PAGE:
Fed Expected to Hold Rates Steady and Emphasize Patience

WASHINGTON — The Federal Reserve has adopted a new theme for the new year: patience.

It is not expected to announce any change in its benchmark interest rate on Wednesday, after its first policymaking meeting of 2019. The Fed’s chairman, Jerome H. Powell, is expected to emphasize that the Fed will take time to evaluate economic conditions before considering any more rate increases.

The recently concluded five-week shutdown of the federal government fogged the Fed’s windshield, reducing the availability of up-to-date economic data. But Fed officials and many outside economists do not expect the shutdown to leave a significant lasting mark on the economy.

Instead, the Fed’s focus is on other signs that economic growth may be slowing, including the weakness of the global economy and the volatility in financial markets. Inflation also remains below the Fed’s 2 percent target. That could be another sign of weakness, and it leaves the Fed with little reason to raise rates again right now.

But Mr. Powell and other Fed officials have repeatedly predicted that the economy will continue to grow this year, and they have insisted that they might continue to raise interest rates later on.

“We have the ability to be patient and watch patiently and carefully as we watch the economy evolve,” Mr. Powell said this month. The voices of other Fed officials in recent weeks have harmonized on the same theme with unusual fidelity, leaving little doubt of the Fed’s intentions.

The Fed has raised its benchmark interest rate in five consecutive quarters. The most recent increase, in December, moved the rate into a range between 2.25 percent and 2.5 percent.

In December, most Fed officials predicted the Fed would raise rates at least two more times in 2019.

Michael Feroli, the chief United States economist at JPMorgan Chase, wrote in a preview of the January meeting that he expected the Fed to make clear that any rate increases in 2019 would depend on the strength of the economy. “At the same time,” he wrote, “we think they will try to avoid giving the impression that pause equals stop, or that the economic outlook has materially downshifted.”

A major focus of the January meeting is likely to be on the mechanics of monetary policy.

After the financial crisis, the Fed changed the way it moves interest rates, and it must decide whether to keep the new system in place or return to the precrisis system.

Investors are watching that decision closely because it will determine how much money the Fed keeps in the bond market.

Under either system, the Fed plans to reduce its holdings of Treasuries and mortgage bonds, which it acquired as part of its campaign to stimulate economic growth after the 2008 crisis. It is reducing its more than $4 trillion portfolio at a slow and steady pace, shaving about $45 billion every month.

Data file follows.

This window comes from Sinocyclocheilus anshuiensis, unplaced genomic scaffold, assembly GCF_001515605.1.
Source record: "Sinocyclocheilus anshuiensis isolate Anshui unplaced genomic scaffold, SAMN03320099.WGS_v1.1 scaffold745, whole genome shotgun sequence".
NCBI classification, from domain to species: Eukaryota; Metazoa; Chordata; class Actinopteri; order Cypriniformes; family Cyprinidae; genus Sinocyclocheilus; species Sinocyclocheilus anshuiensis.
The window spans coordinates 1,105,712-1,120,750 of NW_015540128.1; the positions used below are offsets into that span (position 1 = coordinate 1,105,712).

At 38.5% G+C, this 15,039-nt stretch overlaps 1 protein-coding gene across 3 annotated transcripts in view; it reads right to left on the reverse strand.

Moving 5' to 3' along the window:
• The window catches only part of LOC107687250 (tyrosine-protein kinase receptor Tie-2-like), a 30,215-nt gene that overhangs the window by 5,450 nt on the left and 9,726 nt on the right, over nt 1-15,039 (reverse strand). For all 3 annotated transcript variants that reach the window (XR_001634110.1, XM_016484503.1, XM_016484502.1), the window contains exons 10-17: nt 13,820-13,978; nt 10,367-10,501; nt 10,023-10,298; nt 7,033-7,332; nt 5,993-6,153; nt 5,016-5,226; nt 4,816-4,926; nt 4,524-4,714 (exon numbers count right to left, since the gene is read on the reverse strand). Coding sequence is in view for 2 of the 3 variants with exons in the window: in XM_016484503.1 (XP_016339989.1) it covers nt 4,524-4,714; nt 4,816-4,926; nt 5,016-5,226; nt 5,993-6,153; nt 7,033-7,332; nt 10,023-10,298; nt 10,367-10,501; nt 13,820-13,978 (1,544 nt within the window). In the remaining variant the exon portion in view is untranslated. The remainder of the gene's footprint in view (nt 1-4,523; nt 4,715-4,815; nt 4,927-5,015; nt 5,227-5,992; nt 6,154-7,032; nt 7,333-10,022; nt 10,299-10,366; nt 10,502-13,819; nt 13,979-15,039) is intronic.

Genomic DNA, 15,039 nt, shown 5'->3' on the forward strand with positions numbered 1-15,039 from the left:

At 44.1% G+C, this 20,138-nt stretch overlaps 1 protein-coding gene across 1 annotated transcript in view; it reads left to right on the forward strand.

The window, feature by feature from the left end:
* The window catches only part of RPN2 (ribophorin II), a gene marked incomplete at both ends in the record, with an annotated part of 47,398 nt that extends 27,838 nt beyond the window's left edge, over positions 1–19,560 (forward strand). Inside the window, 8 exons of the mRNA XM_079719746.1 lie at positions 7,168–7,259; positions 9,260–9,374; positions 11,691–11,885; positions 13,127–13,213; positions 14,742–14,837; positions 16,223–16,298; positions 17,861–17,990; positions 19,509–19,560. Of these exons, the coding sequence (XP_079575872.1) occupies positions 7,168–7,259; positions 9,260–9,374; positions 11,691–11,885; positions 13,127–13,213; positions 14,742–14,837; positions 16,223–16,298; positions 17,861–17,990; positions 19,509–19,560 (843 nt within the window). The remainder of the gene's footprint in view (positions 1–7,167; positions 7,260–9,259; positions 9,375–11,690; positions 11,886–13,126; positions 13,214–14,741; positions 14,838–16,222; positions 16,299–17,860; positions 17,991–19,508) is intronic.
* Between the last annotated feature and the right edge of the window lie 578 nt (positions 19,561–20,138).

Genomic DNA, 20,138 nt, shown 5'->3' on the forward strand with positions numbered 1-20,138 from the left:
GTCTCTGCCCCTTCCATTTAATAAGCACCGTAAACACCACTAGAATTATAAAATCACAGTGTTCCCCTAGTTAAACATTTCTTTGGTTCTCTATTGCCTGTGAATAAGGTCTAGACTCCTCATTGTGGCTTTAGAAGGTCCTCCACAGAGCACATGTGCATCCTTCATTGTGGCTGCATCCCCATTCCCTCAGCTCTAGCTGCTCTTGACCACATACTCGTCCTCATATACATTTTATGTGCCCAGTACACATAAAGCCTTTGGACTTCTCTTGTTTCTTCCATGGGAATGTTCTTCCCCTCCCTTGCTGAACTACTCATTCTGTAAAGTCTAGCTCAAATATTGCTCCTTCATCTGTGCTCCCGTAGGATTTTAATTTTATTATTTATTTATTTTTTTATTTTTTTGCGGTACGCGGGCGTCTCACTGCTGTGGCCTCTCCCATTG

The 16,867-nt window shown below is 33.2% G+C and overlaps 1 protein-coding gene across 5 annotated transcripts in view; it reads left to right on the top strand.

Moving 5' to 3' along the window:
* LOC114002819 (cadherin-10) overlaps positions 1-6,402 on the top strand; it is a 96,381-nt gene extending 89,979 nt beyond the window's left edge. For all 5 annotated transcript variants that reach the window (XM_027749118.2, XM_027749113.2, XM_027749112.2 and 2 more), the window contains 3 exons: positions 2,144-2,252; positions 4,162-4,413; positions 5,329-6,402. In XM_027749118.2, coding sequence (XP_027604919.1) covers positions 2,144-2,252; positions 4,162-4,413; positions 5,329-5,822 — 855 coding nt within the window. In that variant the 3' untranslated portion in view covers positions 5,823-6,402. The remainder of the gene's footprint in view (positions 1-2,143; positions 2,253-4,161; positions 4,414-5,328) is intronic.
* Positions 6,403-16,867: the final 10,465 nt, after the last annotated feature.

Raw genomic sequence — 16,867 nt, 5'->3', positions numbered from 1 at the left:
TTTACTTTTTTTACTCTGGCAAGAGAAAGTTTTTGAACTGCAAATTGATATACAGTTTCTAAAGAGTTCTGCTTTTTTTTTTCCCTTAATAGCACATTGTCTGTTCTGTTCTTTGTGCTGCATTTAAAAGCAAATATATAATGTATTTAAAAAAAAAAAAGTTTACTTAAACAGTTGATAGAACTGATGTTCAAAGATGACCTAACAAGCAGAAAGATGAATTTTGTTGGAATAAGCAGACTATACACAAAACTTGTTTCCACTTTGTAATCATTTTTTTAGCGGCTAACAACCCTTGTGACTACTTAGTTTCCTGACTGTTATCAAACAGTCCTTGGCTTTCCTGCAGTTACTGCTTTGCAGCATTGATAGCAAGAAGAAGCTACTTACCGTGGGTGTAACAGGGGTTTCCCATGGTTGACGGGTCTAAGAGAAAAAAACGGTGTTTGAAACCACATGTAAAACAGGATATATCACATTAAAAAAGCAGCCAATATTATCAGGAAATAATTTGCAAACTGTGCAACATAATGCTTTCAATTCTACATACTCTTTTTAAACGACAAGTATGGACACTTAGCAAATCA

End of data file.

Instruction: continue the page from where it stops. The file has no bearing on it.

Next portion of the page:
Under the new system, however, the Fed would stop selling bonds sooner and retain a larger portfolio.

The decision has limited implications for the general public. Some Fed officials and outside experts think that the new approach has improved the Fed’s ability to influence economic conditions, but the practical difference is generally regarded as modest.

Some investors also argue that the Fed should reduce the pace of its retreat because the diminution of its holdings is contributing to volatility in financial markets. The Fed, and a number of outside analysts, have dismissed these concerns as baseless. Seeking to soothe markets, however, Fed officials have also said they are willing to slow the pace if they see convincing evidence of problems.

Before the financial crisis, the Fed influenced economic conditions by adjusting the quantity of reserves in the banking system. Banks are required to hold reserves in proportion to deposits, so constraining the supply forced banks to compete for the available reserves by paying higher interest rates. That, in turn, caused banks to raise interest rates on loans.

During the crisis, the Fed pumped enough reserves into the banking system to cut short-term interest rates nearly to zero. Then it continued to pump reserves into the system, purchasing Treasuries and mortgage bonds to bring down long-term rates.

The result is a system still awash in reserves.

Since 2015, the Fed has gradually raised short-term rates by simulating a scarcity of reserves: It pays banks to leave the extra money untouched.

A number of Fed officials, including Mr. Powell, have indicated they prefer the new mechanics, suggesting the Fed is likely to maintain excess reserves in the banking system. To do so, some analysts project it would need to stop reducing the size of its bond holdings as soon as the second half of 2019.

That is creating a communications problem for the central bank. Investors have tended to treat decisions about its bond holdings as evidence about its economic outlook, and about its plans for short-term rates.

Mr. Powell has tried to convince investors that decisions about the balance sheet are technical in nature, and were unrelated to the Fed’s plans for interest rates. Tim Duy, an economist at the University of Oregon who follows the Fed closely, predicted Mr. Powell would renew that attempt on Wednesday.

“Good luck with that though,” Mr. Duy said. “I suspect that any indication that the Fed is winding down quantitative easing will be read as a dovish signal,” meaning that markets would interpret the decision as suggesting the Fed is less likely to raise rates.